Savage Exodus, ctd
Earlier this year Dan Savage upset the sensitivity of our future journalists by exposing them to views that differ from their own. Afterwards, Brian Brown, President of the National Organization for Marriage and self-appointed nanny of Christian teens, challenged Savage to a debate. Here’s the result:
The moderator Mark Oppenheimer asks Savage and Brown if there “is any evidence that could come that would cause you to change your mind and your positions in any way?” That question is the benchmark of reasonableness, as I’ve argued before. Savage would change his mind if the harms outweighed the benefits.
I disagree with your experiential Karl Popper analysis in the first place with something like this because this is an area of first principle. This is an area of basic reason. It’d be like saying, ‘would you find evidence… what would convince you that a square could be a circle?’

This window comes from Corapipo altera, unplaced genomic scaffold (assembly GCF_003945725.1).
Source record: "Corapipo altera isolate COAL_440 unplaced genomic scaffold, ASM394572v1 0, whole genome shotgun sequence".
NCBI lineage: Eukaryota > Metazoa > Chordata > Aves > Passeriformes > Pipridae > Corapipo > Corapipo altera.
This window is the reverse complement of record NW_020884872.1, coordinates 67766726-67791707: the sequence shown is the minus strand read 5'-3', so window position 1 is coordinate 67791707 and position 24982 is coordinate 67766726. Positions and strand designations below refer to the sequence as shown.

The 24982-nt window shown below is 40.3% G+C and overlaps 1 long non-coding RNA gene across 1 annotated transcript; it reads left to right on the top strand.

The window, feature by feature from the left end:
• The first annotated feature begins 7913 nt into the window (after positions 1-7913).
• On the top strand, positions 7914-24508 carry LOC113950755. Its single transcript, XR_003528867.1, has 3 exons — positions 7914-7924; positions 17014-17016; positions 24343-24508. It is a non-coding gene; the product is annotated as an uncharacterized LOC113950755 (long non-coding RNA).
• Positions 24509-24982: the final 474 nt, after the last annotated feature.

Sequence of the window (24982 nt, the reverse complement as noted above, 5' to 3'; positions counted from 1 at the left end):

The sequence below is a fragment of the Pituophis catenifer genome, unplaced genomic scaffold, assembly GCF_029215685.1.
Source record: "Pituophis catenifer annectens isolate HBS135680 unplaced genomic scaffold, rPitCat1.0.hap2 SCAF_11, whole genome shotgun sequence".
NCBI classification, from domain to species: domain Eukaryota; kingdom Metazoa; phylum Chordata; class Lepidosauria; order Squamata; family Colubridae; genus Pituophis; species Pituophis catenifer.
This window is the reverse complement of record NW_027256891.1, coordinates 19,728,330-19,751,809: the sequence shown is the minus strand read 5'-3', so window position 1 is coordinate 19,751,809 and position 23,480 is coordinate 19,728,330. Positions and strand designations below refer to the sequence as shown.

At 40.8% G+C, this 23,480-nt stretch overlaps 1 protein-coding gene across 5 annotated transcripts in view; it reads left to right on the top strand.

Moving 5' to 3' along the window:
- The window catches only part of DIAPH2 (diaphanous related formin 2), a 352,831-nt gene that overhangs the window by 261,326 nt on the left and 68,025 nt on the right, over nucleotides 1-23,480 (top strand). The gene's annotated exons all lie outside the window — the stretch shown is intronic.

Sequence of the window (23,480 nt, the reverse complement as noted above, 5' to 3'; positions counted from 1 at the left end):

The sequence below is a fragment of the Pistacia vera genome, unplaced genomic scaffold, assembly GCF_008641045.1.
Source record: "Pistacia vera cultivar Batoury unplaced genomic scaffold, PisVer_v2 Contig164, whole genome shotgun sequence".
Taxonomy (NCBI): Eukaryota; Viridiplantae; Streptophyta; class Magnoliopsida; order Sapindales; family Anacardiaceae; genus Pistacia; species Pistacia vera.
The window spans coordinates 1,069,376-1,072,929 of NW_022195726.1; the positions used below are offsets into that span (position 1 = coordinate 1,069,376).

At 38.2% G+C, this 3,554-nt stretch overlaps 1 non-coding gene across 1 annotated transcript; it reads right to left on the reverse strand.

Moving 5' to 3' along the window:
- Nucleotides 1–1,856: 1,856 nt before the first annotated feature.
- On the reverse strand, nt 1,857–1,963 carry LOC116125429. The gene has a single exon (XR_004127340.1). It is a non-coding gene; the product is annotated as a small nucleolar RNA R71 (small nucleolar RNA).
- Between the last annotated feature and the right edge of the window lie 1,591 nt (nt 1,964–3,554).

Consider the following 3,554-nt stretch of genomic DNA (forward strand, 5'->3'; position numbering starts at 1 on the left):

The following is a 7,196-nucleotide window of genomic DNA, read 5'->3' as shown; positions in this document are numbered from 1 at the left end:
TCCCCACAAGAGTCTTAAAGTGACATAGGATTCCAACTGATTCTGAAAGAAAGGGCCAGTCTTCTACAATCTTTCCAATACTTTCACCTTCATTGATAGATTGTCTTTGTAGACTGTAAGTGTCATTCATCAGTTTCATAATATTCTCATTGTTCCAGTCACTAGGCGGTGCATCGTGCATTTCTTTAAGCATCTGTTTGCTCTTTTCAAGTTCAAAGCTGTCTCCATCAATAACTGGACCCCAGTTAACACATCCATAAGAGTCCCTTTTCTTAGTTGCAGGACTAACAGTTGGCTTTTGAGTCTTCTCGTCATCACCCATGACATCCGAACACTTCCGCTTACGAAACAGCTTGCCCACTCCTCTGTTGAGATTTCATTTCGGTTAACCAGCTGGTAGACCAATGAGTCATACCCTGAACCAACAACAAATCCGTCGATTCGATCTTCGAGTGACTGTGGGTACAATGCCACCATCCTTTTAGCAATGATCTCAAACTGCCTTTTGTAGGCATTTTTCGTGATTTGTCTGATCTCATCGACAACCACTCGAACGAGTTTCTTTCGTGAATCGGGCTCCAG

So, no, nothing would change his mind. To Brown and many like him, it doesn’t matter whether depriving citizens of the right to enter into a legally binding relationship with the person they love causes harm to those people. It doesn’t matter if children of gay parents suffer if their parents can’t get married. Marriage equality ought not happen and nothing can (even in principle) change his mind, according to Brown, because marriage is definitionally a union between the two halves of humanity and changing it would “fundamentally damage” the institution. Here we have a revealing illustration of same-sex marriage opponents’ priorities. They care more about lexicographical rigidity than the wellbeing of actual people.